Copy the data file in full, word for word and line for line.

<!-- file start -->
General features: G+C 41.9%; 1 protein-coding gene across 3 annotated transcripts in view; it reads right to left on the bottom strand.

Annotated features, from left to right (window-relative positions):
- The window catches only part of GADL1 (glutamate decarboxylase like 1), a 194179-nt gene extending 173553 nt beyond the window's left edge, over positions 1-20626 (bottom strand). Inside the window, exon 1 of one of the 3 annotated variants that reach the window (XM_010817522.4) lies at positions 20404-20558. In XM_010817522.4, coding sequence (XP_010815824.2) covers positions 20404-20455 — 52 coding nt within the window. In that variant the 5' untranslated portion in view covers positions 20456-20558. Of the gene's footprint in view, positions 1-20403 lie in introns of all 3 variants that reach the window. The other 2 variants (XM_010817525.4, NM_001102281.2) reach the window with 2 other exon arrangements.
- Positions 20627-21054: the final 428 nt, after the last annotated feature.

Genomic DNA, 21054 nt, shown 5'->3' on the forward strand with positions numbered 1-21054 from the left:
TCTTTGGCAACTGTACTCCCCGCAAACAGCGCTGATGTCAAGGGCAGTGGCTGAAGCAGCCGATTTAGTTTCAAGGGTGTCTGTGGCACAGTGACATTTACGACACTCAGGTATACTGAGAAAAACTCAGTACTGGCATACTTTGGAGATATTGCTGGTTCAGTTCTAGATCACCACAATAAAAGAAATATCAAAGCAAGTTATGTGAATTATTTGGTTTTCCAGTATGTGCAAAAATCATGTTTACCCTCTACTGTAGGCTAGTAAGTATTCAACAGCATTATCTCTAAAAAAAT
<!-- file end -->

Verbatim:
General features: G+C 41.9%; 1 protein-coding gene across 3 annotated transcripts in view; it reads right to left on the bottom strand.

Annotated features, from left to right (window-relative positions):
- The window catches only part of GADL1 (glutamate decarboxylase like 1), a 194179-nt gene extending 173553 nt beyond the window's left edge, over positions 1-20626 (bottom strand). Inside the window, exon 1 of one of the 3 annotated variants that reach the window (XM_010817522.4) lies at positions 20404-20558. In XM_010817522.4, coding sequence (XP_010815824.2) covers positions 20404-20455 — 52 coding nt within the window. In that variant the 5' untranslated portion in view covers positions 20456-20558. Of the gene's footprint in view, positions 1-20403 lie in introns of all 3 variants that reach the window. The other 2 variants (XM_010817525.4, NM_001102281.2) reach the window with 2 other exon arrangements.
- Positions 20627-21054: the final 428 nt, after the last annotated feature.

Genomic DNA, 21054 nt, shown 5'->3' on the forward strand with positions numbered 1-21054 from the left:
TCTTTGGCAACTGTACTCCCCGCAAACAGCGCTGATGTCAAGGGCAGTGGCTGAAGCAGCCGATTTAGTTTCAAGGGTGTCTGTGGCACAGTGACATTTACGACACTCAGGTATACTGAGAAAAACTCAGTACTGGCATACTTTGGAGATATTGCTGGTTCAGTTCTAGATCACCACAATAAAAGAAATATCAAAGCAAGTTATGTGAATTATTTGGTTTTCCAGTATGTGCAAAAATCATGTTTACCCTCTACTGTAGGCTAGTAAGTATTCAACAGCATTATCTCTAAAAAAAT